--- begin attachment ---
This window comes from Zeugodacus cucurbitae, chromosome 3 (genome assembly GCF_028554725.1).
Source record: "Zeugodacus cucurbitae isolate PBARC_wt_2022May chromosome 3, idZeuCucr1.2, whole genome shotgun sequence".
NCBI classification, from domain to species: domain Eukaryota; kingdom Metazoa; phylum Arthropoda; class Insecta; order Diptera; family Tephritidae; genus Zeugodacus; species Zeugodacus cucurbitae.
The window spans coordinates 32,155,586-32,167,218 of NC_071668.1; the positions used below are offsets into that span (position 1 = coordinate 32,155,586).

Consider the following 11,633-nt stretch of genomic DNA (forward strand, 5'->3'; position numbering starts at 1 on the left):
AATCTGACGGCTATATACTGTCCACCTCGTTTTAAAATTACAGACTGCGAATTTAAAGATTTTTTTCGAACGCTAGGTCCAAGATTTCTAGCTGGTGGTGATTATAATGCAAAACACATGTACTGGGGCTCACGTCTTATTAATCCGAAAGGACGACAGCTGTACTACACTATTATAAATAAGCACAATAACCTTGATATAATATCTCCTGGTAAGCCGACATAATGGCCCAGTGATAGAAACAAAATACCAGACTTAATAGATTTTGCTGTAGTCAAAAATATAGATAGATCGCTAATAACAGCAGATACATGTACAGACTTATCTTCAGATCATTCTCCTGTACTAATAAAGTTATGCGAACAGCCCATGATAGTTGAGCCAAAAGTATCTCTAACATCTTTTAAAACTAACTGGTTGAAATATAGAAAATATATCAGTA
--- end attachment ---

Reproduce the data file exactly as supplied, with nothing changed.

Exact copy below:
This window comes from Zeugodacus cucurbitae, chromosome 3 (genome assembly GCF_028554725.1).
Source record: "Zeugodacus cucurbitae isolate PBARC_wt_2022May chromosome 3, idZeuCucr1.2, whole genome shotgun sequence".
NCBI classification, from domain to species: domain Eukaryota; kingdom Metazoa; phylum Arthropoda; class Insecta; order Diptera; family Tephritidae; genus Zeugodacus; species Zeugodacus cucurbitae.
The window spans coordinates 32,155,586-32,167,218 of NC_071668.1; the positions used below are offsets into that span (position 1 = coordinate 32,155,586).

Consider the following 11,633-nt stretch of genomic DNA (forward strand, 5'->3'; position numbering starts at 1 on the left):
AATCTGACGGCTATATACTGTCCACCTCGTTTTAAAATTACAGACTGCGAATTTAAAGATTTTTTTCGAACGCTAGGTCCAAGATTTCTAGCTGGTGGTGATTATAATGCAAAACACATGTACTGGGGCTCACGTCTTATTAATCCGAAAGGACGACAGCTGTACTACACTATTATAAATAAGCACAATAACCTTGATATAATATCTCCTGGTAAGCCGACATAATGGCCCAGTGATAGAAACAAAATACCAGACTTAATAGATTTTGCTGTAGTCAAAAATATAGATAGATCGCTAATAACAGCAGATACATGTACAGACTTATCTTCAGATCATTCTCCTGTACTAATAAAGTTATGCGAACAGCCCATGATAGTTGAGCCAAAAGTATCTCTAACATCTTTTAAAACTAACTGGTTGAAATATAGAAAATATATCAGTA